A game of ghosts. i.m. Patrick Scott

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“Let’s face it, you and I

were never wildly optimistic.

Who would be, writing poetry?”

Geoff Tomlinson. Not King David. 

(from Poems for Gordon Hodgeon. ed Bob Beagrie et al 2009)

I was not expecting to write this post. I thought I’d post a couple of stocking-fillers while I sorted out what I wanted to share with you in a final ‘catching up piece’. It will be about Martin Malone’s The Unreturning. There’s a dark irony in that, which will become clear as we go along.

I was wondering if I had anything to say, and if there was, if I knew how to say it any more. 

The week before last, for four days out of five I was virtually back in St Ives, Zooming in on a much-postponed residential, with Kim Moore and Caroline Bird as tutors. In theory, with relaxations of Covid rules, it could have been a much-postponed actual residential in a real hotel but the Christian Guild small chain of hotels has gone bust. I guess the pandemic was the last straw. That’s Abbot’s Hall in Grange, Willersley castle in Cromford, and the Trelhoyan Hotel in St Ives, all closed. All places where I’ve been entertained and challenged and inspired by Kim Moore’s courses, and by the Poetry Business. You don’t know what you’ve got till it’s gone.

And I was struggling. Everyone does, from time to time. It’s not the end of the world; on the other hand it’s no fun, not to respond, not to feel the buzz of making new things with new people. Jess Mookherjee nailed it for me in a Facebook post recently. Amongst other things she wrote about the business of largely working from home in the last 18 months, she wrote this

                                 [I]have become more introverted and atomised

That’s it. The business of being turned in on yourself, and simultaneously fragmented, cut off from the physicality of company and its wonderful unpredictability. To this I’d add the fact of becoming physically more timid.It’s been a thin diet of second hand experience for the last 18 months. The world draws in. I can’t read properly. I’ve lost, for the moment, the ability to surprise myself. Not the best frame of mind in which to approach a week of writing which set itself to challenge us to explore our self-imposed taboos and preconceptions, to query what we think we mean by the ‘truth’ and to be more daring and take more risks.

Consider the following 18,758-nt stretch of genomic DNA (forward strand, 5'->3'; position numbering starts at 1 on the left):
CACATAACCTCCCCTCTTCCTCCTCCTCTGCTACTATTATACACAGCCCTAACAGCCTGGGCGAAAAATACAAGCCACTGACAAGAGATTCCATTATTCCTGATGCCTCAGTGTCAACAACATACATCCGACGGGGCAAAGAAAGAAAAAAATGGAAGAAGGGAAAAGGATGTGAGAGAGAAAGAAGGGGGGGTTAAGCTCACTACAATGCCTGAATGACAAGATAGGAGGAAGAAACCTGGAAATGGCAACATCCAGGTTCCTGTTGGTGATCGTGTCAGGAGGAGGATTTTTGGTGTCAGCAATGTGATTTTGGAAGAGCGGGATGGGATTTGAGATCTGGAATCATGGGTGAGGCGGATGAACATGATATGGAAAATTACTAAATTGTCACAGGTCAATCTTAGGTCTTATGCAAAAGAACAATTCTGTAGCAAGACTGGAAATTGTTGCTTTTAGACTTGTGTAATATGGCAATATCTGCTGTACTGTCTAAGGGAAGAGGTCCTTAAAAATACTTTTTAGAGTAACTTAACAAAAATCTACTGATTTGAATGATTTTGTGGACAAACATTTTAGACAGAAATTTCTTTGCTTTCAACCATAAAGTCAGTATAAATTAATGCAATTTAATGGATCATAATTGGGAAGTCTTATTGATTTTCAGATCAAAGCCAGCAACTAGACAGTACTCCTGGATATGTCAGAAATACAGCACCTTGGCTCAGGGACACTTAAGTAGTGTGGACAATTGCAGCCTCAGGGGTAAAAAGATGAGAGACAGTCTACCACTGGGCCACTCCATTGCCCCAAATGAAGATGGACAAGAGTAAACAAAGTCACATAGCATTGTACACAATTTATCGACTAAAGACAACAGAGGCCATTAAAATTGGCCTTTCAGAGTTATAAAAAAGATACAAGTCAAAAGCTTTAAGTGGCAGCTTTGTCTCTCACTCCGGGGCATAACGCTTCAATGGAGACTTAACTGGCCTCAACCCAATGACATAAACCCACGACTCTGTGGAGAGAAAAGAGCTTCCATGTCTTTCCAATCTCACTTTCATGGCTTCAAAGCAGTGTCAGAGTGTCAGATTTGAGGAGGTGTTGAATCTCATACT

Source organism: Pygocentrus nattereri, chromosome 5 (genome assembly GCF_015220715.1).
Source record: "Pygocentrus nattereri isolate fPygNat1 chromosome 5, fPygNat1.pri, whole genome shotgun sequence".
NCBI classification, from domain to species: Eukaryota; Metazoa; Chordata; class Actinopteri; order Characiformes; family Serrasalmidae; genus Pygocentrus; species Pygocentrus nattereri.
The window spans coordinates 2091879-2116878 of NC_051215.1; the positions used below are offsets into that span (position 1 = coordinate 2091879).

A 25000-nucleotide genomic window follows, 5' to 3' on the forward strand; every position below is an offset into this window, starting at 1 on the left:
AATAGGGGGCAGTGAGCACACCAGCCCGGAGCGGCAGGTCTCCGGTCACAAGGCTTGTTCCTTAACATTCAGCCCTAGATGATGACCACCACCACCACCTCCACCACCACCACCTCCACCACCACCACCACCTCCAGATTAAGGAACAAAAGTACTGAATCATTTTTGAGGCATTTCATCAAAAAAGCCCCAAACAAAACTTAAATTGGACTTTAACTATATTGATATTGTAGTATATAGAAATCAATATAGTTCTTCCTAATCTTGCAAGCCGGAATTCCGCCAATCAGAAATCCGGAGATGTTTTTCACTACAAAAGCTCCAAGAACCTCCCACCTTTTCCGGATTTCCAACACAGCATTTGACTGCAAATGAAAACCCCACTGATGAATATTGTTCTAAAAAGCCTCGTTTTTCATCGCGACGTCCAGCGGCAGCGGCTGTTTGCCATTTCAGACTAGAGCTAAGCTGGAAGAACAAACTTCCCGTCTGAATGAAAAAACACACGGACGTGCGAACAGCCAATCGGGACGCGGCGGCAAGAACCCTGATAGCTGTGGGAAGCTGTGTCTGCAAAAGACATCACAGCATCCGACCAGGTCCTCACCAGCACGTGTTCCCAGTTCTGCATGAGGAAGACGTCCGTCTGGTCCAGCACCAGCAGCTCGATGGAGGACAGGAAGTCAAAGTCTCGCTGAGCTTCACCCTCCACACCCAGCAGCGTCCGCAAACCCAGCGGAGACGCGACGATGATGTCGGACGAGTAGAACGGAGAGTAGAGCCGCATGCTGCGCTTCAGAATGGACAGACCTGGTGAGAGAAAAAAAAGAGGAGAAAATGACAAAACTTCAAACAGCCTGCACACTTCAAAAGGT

However, in the middle of, one way or another, avoiding the truth, and flinching from risk I had a day off. The first trip anywhere beyond the homes of close family for 18 months. A drive to the coast with my partner Flo, to meet up with a former student and great friend, Andy Blackford .

Unnervingly, as we drove over Fylingdales Moor and caught our first sight of the sea, we found ourselves in tears. It caught me on the raw, that feeling that something we’d taken for granted for years should feel extraordinary because it was unchanged. I think, too, it was unnerving to drive through an entirely normal Sandsend, of familiies picnicking on the beach, children paddling, hardy souls swimming. And I still felt shut off from it all, isolated in a self-imposed bubble, not quite sure if I spoke the language of ‘out there’ any more.

We had a fine day with Andy and Sandra, looking out over the harbour, watching small boats coming in trailing clouds of gulls, and catching up….though gradually noticing that what we were catching up on was films we’d watched and books we’d read, because they’d largely replaced the accidents of normal life, the business of going places and bumping into people. Stuff we take for granted, like the first sight of the sea from Fylingdales.

Setting off back home in a sudden cold squally downpour that emptied the harbourside and streets in seconds, as Andy drove us up the main street, I saw the Bethel Chapel was for sale. Which was when I learned that my friend Patrick Scott had died. The stunningly converted chapel is /was his house. Last time I saw him there was at Staithes Art Week, a couple of years ago. 

Here he is, full of beans with his wife, Angel. And suddenly I learn he’s died, a month or so ago, of lymphoma. 

Patrick was a good friend, at one time the editor of a book I wrote about teaching writing, a fellow member of NATE, one of the generation that revolutionised English teaching in the 70’s. His last post was as Director of Children’s services for York, but earlier he was English Advisor for Cleveland/Teesside, a post that was previously held by another friend and mentor, Gordon Hodgeon . Which explains the the verse from the poem at the beginning. It’s from How things are made. A collection of poems from his friends, a get well card for him when he went into hospital for a spinal operation, which tragically left him paralysed, and eventually speechless. I’ve written at length about Gordon; if you don’t know about his story and his poetry you should. There’s a link at the end of the post. Another friend and inspiration, Andrew Stibbs, (NATE alumnus, former head of English in Cleveland, pioneer of mixed ability teaching, Leeds University lecturer in English in Education, painter, musician, cricketer and gifted poet) had been a member of Brotton Writers with Gordon, and equally a good friend of Patrick. All three have died and I miss them, terribly. All three are bound up with my memories of living and working on Teesside and in working as a teacher-trainer. All three are somehow present whenever I go back, say, to Staithes.